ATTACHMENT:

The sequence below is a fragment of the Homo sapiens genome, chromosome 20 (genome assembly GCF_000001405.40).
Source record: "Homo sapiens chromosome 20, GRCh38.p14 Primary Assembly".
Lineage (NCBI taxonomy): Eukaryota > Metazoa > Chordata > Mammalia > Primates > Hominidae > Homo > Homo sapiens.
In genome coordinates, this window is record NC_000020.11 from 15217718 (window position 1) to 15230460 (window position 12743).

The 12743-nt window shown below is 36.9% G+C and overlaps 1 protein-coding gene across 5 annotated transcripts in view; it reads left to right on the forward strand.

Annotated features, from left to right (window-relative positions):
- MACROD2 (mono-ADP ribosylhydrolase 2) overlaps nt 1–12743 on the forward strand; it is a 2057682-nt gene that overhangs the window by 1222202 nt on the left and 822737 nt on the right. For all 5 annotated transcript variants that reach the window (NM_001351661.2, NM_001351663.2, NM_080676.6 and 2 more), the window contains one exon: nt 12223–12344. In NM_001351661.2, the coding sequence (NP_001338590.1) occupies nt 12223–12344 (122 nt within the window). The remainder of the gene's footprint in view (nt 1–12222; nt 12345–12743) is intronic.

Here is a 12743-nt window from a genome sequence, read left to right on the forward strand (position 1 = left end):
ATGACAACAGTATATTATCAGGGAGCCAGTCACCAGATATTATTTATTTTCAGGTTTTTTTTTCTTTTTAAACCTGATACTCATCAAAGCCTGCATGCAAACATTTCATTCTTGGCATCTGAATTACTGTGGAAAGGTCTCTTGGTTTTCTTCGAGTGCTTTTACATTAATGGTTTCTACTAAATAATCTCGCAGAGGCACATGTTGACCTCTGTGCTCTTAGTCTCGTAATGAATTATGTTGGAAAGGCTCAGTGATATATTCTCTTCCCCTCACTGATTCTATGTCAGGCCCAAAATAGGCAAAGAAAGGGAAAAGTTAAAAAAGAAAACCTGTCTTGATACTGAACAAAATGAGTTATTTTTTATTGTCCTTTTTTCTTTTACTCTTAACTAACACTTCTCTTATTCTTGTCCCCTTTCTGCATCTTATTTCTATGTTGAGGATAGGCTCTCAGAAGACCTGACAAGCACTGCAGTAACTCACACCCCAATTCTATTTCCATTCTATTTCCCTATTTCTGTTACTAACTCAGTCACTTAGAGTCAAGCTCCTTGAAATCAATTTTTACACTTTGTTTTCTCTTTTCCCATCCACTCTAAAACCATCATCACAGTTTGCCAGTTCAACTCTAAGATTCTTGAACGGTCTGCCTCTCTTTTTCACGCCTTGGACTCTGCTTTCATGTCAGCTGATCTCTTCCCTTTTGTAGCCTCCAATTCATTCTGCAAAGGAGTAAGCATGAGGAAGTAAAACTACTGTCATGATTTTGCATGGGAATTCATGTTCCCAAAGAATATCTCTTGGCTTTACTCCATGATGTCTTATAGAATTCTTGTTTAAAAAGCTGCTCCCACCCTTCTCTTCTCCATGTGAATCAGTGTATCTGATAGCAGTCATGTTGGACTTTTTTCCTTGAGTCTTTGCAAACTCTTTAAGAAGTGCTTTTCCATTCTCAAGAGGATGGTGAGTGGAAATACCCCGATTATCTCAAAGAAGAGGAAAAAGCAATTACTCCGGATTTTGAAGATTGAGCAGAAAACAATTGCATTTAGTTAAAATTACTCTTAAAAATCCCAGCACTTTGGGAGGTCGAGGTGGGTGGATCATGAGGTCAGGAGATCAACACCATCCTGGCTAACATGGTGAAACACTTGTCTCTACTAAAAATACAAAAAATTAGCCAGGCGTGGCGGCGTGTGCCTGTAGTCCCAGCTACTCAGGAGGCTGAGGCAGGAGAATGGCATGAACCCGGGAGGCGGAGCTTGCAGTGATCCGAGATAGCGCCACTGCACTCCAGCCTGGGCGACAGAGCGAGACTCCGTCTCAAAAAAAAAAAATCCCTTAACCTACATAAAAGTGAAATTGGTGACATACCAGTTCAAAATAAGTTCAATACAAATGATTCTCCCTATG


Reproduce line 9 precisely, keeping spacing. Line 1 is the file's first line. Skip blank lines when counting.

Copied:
ATGACAACAGTATATTATCAGGGAGCCAGTCACCAGATATTATTTATTTTCAGGTTTTTTTTTCTTTTTAAACCTGATACTCATCAAAGCCTGCATGCAAACATTTCATTCTTGGCATCTGAATTACTGTGGAAAGGTCTCTTGGTTTTCTTCGAGTGCTTTTACATTAATGGTTTCTACTAAATAATCTCGCAGAGGCACATGTTGACCTCTGTGCTCTTAGTCTCGTAATGAATTATGTTGGAAAGGCTCAGTGATATATTCTCTTCCCCTCACTGATTCTATGTCAGGCCCAAAATAGGCAAAGAAAGGGAAAAGTTAAAAAAGAAAACCTGTCTTGATACTGAACAAAATGAGTTATTTTTTATTGTCCTTTTTTCTTTTACTCTTAACTAACACTTCTCTTATTCTTGTCCCCTTTCTGCATCTTATTTCTATGTTGAGGATAGGCTCTCAGAAGACCTGACAAGCACTGCAGTAACTCACACCCCAATTCTATTTCCATTCTATTTCCCTATTTCTGTTACTAACTCAGTCACTTAGAGTCAAGCTCCTTGAAATCAATTTTTACACTTTGTTTTCTCTTTTCCCATCCACTCTAAAACCATCATCACAGTTTGCCAGTTCAACTCTAAGATTCTTGAACGGTCTGCCTCTCTTTTTCACGCCTTGGACTCTGCTTTCATGTCAGCTGATCTCTTCCCTTTTGTAGCCTCCAATTCATTCTGCAAAGGAGTAAGCATGAGGAAGTAAAACTACTGTCATGATTTTGCATGGGAATTCATGTTCCCAAAGAATATCTCTTGGCTTTACTCCATGATGTCTTATAGAATTCTTGTTTAAAAAGCTGCTCCCACCCTTCTCTTCTCCATGTGAATCAGTGTATCTGATAGCAGTCATGTTGGACTTTTTTCCTTGAGTCTTTGCAAACTCTTTAAGAAGTGCTTTTCCATTCTCAAGAGGATGGTGAGTGGAAATACCCCGATTATCTCAAAGAAGAGGAAAAAGCAATTACTCCGGATTTTGAAGATTGAGCAGAAAACAATTGCATTTAGTTAAAATTACTCTTAAAAATCCCAGCACTTTGGGAGGTCGAGGTGGGTGGATCATGAGGTCAGGAGATCAACACCATCCTGGCTAACATGGTGAAACACTTGTCTCTACTAAAAATACAAAAAATTAGCCAGGCGTGGCGGCGTGTGCCTGTAGTCCCAGCTACTCAGGAGGCTGAGGCAGGAGAATGGCATGAACCCGGGAGGCGGAGCTTGCAGTGATCCGAGATAGCGCCACTGCACTCCAGCCTGGGCGACAGAGCGAGACTCCGTCTCAAAAAAAAAAAATCCCTTAACCTACATAAAAGTGAAATTGGTGACATACCAGTTCAAAATAAGTTCAATACAAATGATTCTCCCTATG